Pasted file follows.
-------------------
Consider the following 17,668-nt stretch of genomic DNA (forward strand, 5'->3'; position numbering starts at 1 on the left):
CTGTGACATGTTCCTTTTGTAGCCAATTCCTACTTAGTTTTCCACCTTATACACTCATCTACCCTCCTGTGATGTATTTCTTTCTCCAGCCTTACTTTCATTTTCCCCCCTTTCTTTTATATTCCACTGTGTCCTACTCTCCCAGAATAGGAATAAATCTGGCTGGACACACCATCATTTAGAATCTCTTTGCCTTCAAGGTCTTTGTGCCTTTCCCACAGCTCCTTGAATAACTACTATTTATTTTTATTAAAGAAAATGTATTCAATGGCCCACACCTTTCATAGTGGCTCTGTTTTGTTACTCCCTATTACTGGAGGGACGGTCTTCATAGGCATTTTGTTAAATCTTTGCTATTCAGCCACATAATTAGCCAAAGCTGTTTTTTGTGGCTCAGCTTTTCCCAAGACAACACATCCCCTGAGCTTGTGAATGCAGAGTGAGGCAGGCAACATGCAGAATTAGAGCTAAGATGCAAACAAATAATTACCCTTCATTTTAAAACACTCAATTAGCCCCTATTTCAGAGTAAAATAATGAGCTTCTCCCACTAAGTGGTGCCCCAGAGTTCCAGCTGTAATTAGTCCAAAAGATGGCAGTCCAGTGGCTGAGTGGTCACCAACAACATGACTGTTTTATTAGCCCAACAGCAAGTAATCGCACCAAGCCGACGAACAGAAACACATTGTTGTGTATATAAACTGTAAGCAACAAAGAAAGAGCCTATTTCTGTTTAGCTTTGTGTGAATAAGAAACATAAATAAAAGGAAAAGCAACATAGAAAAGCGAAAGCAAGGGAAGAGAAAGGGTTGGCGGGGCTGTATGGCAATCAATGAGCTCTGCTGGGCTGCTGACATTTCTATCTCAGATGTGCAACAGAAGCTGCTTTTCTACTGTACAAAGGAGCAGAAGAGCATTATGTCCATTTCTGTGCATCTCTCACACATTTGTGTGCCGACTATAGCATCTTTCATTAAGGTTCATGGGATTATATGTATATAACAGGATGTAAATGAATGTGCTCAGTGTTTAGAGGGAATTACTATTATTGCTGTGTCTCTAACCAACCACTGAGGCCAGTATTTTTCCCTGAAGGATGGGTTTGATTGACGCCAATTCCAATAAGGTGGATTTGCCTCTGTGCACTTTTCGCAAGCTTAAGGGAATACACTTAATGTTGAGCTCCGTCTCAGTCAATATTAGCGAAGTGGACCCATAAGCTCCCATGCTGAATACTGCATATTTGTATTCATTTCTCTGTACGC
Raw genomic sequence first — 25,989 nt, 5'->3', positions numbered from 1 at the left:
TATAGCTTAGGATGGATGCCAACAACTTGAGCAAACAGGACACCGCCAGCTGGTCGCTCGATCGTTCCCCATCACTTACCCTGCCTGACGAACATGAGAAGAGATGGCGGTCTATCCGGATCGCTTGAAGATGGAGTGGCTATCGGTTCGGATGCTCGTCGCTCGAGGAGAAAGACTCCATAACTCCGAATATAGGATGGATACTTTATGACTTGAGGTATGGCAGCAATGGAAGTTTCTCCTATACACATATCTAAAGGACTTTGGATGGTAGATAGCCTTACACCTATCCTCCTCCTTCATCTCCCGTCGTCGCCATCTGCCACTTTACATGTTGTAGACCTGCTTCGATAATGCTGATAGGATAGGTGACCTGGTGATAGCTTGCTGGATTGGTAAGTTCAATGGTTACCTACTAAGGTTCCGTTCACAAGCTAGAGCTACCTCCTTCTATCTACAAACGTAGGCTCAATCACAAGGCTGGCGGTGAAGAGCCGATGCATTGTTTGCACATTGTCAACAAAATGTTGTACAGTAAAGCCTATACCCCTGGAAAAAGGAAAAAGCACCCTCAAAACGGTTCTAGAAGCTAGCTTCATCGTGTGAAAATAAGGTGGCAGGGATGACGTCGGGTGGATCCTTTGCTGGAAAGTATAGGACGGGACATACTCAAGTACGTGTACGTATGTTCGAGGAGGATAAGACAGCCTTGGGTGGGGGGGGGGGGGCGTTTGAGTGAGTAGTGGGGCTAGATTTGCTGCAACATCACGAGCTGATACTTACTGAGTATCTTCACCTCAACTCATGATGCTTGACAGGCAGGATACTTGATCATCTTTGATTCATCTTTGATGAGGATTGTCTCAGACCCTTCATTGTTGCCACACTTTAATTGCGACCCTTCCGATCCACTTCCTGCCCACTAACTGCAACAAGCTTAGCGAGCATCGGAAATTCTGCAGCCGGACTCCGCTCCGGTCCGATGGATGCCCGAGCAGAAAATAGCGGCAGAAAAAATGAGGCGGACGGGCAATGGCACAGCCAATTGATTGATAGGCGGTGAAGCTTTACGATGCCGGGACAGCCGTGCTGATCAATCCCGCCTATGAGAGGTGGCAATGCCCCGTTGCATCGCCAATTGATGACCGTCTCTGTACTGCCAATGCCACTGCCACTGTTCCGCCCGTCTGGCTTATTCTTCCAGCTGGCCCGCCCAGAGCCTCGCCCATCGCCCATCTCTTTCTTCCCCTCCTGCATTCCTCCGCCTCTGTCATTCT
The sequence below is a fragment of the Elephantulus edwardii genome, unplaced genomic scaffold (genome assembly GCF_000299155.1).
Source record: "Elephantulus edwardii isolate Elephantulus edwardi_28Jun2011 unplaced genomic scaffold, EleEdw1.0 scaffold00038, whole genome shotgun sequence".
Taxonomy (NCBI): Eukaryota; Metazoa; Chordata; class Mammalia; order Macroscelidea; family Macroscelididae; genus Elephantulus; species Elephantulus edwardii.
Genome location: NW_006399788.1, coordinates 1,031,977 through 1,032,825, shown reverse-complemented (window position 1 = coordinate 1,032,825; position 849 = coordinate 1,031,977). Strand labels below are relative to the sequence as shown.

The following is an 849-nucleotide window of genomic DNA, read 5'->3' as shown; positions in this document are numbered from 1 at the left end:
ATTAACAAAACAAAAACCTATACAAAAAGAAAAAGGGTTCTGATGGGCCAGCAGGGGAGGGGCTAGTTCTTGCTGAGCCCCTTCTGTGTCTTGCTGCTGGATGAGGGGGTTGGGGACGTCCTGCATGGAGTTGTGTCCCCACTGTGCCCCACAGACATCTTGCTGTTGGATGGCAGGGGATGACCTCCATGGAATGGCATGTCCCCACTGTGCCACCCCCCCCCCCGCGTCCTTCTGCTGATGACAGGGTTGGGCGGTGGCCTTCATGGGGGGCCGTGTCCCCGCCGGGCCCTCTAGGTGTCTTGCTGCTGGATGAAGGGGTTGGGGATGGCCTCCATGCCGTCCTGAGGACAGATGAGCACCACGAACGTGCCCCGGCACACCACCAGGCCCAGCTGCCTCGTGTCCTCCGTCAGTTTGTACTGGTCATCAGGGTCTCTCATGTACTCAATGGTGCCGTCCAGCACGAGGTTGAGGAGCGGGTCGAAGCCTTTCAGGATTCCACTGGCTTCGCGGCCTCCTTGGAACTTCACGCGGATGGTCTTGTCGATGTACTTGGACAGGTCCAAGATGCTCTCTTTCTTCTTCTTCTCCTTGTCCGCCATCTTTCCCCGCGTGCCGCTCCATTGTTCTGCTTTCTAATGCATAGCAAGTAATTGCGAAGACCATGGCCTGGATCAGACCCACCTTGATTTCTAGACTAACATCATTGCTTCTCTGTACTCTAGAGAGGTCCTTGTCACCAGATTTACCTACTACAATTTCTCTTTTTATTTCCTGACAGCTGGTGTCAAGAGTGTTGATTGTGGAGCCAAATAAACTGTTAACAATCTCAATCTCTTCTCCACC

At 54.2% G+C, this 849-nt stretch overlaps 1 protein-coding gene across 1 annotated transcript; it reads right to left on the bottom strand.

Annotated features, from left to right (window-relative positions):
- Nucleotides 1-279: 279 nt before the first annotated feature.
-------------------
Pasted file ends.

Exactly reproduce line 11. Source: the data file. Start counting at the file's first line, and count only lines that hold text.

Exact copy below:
At 54.2% G+C, this 849-nt stretch overlaps 1 protein-coding gene across 1 annotated transcript; it reads right to left on the bottom strand.